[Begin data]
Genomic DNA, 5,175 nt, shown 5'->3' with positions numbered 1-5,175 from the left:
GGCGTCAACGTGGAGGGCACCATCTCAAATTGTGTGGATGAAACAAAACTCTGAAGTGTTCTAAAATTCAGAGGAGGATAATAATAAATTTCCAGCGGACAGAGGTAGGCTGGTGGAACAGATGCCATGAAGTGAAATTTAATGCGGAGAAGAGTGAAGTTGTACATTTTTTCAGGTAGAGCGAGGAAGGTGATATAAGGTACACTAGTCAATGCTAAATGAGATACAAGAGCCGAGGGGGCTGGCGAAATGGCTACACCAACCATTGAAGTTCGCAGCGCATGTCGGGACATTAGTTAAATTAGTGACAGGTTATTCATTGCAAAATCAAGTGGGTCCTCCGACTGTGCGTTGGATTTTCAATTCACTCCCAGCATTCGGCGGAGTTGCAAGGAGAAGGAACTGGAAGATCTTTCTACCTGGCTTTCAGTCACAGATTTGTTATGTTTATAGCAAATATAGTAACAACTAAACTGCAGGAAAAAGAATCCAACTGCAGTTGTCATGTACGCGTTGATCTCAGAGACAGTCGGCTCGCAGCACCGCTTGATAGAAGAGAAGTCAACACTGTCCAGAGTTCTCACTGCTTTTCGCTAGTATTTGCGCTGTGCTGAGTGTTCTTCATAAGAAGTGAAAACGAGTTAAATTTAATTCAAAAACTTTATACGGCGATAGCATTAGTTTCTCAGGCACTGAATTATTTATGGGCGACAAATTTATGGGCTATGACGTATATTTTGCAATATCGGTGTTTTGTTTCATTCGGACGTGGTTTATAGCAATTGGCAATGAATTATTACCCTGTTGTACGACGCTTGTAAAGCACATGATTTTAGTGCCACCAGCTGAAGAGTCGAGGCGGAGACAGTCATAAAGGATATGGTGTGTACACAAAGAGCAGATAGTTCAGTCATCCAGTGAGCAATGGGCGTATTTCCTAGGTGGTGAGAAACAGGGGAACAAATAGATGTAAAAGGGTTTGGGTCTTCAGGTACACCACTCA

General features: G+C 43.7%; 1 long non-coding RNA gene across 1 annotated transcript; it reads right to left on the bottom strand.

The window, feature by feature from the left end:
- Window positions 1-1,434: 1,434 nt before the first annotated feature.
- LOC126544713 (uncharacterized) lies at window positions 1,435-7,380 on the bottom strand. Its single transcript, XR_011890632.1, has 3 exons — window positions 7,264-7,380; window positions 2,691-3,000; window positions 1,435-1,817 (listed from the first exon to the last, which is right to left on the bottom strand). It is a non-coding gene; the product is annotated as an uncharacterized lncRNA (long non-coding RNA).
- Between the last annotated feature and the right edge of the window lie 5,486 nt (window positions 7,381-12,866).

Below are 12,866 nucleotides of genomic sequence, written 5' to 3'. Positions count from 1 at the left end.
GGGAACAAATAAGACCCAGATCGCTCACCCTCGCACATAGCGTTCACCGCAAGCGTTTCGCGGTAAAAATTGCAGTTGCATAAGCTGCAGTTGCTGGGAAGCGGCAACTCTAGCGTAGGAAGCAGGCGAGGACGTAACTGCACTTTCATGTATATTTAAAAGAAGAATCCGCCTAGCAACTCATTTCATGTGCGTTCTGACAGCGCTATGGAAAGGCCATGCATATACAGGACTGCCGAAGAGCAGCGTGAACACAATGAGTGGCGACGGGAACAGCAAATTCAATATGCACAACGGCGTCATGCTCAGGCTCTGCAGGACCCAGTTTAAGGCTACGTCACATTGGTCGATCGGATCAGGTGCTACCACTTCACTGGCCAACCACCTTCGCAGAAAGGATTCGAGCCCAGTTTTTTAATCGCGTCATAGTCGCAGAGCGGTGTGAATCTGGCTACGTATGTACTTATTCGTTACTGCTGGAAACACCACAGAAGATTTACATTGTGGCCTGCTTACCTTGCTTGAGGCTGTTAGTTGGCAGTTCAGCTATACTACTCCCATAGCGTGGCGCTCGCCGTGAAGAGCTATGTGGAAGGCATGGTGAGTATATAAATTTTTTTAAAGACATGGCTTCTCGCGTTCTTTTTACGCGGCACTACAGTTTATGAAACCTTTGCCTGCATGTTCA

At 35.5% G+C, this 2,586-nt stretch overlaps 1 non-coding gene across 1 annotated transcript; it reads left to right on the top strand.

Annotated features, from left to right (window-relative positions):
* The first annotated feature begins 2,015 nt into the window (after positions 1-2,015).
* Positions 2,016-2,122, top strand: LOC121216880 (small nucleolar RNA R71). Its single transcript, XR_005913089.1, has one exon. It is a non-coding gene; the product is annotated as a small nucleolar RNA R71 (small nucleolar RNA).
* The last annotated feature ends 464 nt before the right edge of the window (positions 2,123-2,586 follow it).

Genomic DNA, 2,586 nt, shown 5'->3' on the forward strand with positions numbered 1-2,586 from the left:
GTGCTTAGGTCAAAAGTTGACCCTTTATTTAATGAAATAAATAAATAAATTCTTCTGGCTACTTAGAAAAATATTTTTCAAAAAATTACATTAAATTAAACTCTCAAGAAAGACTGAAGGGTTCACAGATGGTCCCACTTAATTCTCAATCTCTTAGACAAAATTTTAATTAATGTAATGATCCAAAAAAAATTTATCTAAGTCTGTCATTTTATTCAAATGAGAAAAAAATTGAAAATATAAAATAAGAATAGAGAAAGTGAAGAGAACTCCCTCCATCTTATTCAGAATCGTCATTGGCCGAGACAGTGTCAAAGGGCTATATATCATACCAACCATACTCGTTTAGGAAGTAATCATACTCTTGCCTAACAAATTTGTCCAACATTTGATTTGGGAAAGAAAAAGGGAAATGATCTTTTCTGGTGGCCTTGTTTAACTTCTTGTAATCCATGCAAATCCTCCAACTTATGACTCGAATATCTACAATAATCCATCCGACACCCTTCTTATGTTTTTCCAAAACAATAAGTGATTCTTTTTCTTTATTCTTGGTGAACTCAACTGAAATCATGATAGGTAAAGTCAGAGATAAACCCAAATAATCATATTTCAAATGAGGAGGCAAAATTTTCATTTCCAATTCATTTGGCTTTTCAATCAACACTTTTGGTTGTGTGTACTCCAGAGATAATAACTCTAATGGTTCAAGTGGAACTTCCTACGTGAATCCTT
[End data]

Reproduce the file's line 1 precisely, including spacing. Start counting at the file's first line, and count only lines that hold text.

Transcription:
Genomic DNA, 5,175 nt, shown 5'->3' with positions numbered 1-5,175 from the left: